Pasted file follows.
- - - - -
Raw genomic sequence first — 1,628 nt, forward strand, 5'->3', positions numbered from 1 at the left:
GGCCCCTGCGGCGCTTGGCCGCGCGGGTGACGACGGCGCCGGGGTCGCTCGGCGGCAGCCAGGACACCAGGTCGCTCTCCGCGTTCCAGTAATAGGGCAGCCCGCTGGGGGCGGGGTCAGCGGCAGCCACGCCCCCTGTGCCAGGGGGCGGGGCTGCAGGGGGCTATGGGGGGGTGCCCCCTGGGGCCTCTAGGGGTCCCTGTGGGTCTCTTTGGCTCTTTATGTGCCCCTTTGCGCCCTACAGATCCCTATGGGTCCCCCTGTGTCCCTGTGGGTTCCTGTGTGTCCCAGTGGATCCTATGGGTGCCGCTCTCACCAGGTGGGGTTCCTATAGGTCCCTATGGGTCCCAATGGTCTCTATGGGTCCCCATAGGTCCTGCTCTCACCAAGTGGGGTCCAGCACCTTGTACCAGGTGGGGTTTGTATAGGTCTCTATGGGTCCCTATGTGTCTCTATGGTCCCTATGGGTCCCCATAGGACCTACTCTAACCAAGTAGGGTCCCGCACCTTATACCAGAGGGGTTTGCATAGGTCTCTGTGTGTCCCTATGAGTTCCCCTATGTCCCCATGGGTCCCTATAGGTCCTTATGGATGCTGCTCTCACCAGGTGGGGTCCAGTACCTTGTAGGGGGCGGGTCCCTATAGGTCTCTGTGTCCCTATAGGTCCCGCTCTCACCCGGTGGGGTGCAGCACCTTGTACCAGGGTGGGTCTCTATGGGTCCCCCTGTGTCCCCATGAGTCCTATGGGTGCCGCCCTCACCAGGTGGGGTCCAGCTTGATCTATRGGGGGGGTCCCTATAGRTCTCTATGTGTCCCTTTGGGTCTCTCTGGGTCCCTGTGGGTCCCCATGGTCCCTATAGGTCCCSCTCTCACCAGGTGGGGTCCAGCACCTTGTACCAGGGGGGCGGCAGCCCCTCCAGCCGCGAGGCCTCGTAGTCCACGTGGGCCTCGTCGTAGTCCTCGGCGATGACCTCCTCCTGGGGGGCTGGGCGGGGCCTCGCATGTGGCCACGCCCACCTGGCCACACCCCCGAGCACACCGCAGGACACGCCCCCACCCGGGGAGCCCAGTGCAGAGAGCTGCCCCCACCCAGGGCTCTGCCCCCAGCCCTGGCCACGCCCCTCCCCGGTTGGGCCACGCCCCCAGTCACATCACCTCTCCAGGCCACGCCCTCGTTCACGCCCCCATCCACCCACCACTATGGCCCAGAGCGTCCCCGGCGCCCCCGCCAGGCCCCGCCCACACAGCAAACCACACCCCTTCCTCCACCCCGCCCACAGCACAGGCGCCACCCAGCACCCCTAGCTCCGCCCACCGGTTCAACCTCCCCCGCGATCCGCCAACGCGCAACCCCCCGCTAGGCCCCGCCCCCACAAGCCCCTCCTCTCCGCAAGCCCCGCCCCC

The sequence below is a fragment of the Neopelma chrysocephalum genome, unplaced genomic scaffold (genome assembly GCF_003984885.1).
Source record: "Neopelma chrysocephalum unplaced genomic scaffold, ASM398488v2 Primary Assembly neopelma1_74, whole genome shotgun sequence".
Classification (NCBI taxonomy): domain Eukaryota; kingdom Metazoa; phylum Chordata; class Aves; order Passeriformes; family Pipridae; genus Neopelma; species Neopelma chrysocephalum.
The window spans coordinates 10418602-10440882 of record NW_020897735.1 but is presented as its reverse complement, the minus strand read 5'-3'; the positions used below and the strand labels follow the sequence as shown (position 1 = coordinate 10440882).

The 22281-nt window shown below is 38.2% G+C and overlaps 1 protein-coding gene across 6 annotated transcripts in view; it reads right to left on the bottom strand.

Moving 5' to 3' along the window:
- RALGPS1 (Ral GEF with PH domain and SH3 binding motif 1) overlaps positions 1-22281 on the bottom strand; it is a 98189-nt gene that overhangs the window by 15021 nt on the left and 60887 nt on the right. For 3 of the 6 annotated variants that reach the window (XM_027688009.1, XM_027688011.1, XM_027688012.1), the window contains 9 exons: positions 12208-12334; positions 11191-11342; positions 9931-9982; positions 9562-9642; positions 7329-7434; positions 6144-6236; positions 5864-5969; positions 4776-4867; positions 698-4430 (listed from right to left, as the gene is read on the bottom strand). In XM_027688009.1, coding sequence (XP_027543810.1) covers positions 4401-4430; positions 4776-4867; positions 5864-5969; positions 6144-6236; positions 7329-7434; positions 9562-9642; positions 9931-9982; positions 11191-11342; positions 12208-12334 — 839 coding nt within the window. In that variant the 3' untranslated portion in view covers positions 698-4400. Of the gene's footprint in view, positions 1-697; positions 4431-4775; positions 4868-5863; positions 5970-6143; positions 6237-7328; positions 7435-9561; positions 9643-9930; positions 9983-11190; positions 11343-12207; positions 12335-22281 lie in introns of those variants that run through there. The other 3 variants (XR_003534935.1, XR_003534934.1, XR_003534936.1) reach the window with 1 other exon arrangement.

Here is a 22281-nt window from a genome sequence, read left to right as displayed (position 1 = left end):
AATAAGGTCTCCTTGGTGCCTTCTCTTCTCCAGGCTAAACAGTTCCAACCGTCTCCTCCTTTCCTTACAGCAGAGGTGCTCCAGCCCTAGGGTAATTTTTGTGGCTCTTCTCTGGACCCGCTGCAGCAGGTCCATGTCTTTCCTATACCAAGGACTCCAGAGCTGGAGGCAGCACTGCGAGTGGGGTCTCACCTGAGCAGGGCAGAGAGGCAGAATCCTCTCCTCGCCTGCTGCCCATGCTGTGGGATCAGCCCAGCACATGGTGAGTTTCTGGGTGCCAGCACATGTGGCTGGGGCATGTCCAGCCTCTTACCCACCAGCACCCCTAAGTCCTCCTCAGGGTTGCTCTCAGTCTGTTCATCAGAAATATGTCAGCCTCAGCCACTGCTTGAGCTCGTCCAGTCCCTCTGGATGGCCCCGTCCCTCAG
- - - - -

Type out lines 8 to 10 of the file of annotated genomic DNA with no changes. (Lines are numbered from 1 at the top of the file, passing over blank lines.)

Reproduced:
Moving 5' to 3' along the window:
- RALGPS1 (Ral GEF with PH domain and SH3 binding motif 1) overlaps positions 1-22281 on the bottom strand; it is a 98189-nt gene that overhangs the window by 15021 nt on the left and 60887 nt on the right. For 3 of the 6 annotated variants that reach the window (XM_027688009.1, XM_027688011.1, XM_027688012.1), the window contains 9 exons: positions 12208-12334; positions 11191-11342; positions 9931-9982; positions 9562-9642; positions 7329-7434; positions 6144-6236; positions 5864-5969; positions 4776-4867; positions 698-4430 (listed from right to left, as the gene is read on the bottom strand). In XM_027688009.1, coding sequence (XP_027543810.1) covers positions 4401-4430; positions 4776-4867; positions 5864-5969; positions 6144-6236; positions 7329-7434; positions 9562-9642; positions 9931-9982; positions 11191-11342; positions 12208-12334 — 839 coding nt within the window. In that variant the 3' untranslated portion in view covers positions 698-4400. Of the gene's footprint in view, positions 1-697; positions 4431-4775; positions 4868-5863; positions 5970-6143; positions 6237-7328; positions 7435-9561; positions 9643-9930; positions 9983-11190; positions 11343-12207; positions 12335-22281 lie in introns of those variants that run through there. The other 3 variants (XR_003534935.1, XR_003534934.1, XR_003534936.1) reach the window with 1 other exon arrangement.

Here is a 22281-nt window from a genome sequence, read left to right as displayed (position 1 = left end):